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Benoît Delbecq/François Houle: Because She Hoped

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Parisian pianist Benoît Delbecq and Canadian clarinetist François Houle don’t collaborate very often. Their three Songlines recordings span 14 years, with their previous summit meeting, Dice Thrown, released in 2002. Yet they remain resolutely exploratory on this recent effort. Both musicians have advanced in terms of their arsenals of sounds and their abilities to weave those sounds into a compelling whole.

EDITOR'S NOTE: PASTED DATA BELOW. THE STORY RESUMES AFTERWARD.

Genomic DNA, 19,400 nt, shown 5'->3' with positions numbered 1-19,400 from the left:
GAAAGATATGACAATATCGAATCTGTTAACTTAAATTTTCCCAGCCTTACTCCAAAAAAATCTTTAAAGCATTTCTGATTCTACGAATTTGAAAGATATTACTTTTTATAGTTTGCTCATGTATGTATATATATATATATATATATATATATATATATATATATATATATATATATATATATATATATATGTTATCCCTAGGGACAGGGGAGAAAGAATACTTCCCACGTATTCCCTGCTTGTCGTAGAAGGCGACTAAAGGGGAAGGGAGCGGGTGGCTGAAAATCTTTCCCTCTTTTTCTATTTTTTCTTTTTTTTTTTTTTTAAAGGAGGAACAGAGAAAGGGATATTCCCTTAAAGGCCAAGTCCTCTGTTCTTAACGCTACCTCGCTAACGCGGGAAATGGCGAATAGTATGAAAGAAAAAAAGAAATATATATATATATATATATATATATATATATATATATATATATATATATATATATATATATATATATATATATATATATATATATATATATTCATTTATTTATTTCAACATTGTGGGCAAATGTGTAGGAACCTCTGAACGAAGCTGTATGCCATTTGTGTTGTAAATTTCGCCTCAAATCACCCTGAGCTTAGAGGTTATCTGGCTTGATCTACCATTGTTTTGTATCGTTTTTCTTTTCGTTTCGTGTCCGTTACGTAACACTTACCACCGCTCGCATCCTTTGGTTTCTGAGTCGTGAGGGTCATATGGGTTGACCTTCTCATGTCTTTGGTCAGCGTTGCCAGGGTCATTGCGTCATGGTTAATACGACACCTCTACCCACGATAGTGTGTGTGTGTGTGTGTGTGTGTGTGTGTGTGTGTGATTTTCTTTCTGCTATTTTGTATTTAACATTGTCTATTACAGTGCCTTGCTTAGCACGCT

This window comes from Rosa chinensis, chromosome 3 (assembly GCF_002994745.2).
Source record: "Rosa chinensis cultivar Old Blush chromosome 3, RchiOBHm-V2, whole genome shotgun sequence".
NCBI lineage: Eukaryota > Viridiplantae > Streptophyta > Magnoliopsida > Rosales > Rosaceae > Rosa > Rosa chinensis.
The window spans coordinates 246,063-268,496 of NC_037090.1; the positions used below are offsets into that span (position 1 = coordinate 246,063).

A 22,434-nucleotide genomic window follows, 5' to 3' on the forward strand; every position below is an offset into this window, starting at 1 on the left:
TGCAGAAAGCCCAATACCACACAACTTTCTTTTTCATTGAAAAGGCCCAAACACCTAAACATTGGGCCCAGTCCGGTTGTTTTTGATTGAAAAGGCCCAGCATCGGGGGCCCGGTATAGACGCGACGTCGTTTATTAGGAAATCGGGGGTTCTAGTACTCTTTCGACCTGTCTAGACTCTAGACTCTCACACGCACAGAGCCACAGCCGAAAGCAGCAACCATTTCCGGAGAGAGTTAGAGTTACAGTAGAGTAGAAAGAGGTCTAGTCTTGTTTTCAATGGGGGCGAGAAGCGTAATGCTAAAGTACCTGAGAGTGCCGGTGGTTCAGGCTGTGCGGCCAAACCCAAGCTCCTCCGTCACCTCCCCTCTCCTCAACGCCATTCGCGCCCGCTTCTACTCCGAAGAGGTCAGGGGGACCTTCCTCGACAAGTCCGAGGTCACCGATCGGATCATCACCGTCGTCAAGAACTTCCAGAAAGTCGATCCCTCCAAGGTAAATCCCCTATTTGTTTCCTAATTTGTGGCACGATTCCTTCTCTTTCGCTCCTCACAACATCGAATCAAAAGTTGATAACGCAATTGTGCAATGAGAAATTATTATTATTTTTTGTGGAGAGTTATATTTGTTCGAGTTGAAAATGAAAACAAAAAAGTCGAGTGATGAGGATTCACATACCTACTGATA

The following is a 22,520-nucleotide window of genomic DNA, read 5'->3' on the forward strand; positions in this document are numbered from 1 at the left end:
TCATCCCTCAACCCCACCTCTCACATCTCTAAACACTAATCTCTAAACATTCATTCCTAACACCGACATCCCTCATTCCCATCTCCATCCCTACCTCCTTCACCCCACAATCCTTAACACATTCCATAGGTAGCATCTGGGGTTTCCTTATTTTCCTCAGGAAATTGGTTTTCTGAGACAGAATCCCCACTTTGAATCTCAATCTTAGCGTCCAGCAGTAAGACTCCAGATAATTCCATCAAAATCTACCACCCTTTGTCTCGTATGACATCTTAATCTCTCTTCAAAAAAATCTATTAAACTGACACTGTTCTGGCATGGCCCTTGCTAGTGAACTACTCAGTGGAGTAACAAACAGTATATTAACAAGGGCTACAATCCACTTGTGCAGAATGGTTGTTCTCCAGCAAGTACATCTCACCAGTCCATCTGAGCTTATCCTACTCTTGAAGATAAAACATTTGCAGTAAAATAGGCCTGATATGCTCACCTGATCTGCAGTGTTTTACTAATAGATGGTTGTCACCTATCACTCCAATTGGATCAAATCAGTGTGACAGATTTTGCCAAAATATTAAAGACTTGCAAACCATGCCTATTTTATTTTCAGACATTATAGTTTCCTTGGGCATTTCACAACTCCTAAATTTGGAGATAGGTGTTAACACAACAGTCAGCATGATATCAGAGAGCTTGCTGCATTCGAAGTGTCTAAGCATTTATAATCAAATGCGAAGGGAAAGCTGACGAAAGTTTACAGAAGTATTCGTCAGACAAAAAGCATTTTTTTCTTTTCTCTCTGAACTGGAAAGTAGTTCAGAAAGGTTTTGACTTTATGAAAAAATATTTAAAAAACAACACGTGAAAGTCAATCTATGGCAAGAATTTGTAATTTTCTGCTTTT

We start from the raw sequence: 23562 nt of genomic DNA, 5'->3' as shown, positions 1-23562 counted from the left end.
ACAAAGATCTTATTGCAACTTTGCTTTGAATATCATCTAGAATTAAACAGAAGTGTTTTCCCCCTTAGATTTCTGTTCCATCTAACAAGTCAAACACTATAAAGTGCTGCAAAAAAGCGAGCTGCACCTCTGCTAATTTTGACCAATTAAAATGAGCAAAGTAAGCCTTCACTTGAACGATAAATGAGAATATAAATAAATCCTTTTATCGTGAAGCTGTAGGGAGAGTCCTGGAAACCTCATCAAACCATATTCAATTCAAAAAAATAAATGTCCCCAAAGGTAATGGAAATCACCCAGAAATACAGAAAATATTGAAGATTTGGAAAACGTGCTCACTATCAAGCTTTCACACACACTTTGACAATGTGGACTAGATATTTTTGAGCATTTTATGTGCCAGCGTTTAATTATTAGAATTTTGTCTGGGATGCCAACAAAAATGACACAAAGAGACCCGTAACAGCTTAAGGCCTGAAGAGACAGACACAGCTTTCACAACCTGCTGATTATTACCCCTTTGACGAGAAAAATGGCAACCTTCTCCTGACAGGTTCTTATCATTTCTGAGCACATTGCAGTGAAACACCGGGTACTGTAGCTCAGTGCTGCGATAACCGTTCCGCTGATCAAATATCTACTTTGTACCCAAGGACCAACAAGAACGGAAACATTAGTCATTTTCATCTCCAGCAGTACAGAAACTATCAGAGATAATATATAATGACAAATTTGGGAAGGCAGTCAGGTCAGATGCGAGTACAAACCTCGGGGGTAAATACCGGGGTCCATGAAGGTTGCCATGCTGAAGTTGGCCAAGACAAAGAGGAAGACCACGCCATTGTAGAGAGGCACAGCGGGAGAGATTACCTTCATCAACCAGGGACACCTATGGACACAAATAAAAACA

Delbecq’s artillery is readily perceived, and the studio session affords more opportunities for elaborate, precisely measured preparations than live performance does. In Ellington’s “The Mystery Song,” Delbecq’s accompaniment behind the dirge-like lead from Houle plinks like a gamelan. Later, on Steve Lacy’s “Clichés,” Delbecq opens fire with some strumming under the hood and a marimba prep in the treble, followed by a barrage of woodblocks below. Even on the live recording of “Nancali,” the title tune from their first CD in 1997, we find long stretches where Delbecq doesn’t sound like he’s at a piano at all. We meander out of a Caribbean marimba wail into a more Eastern sitar-like sound, which serves as a perfect launching pad for Houle’s licorice-stick ululations.

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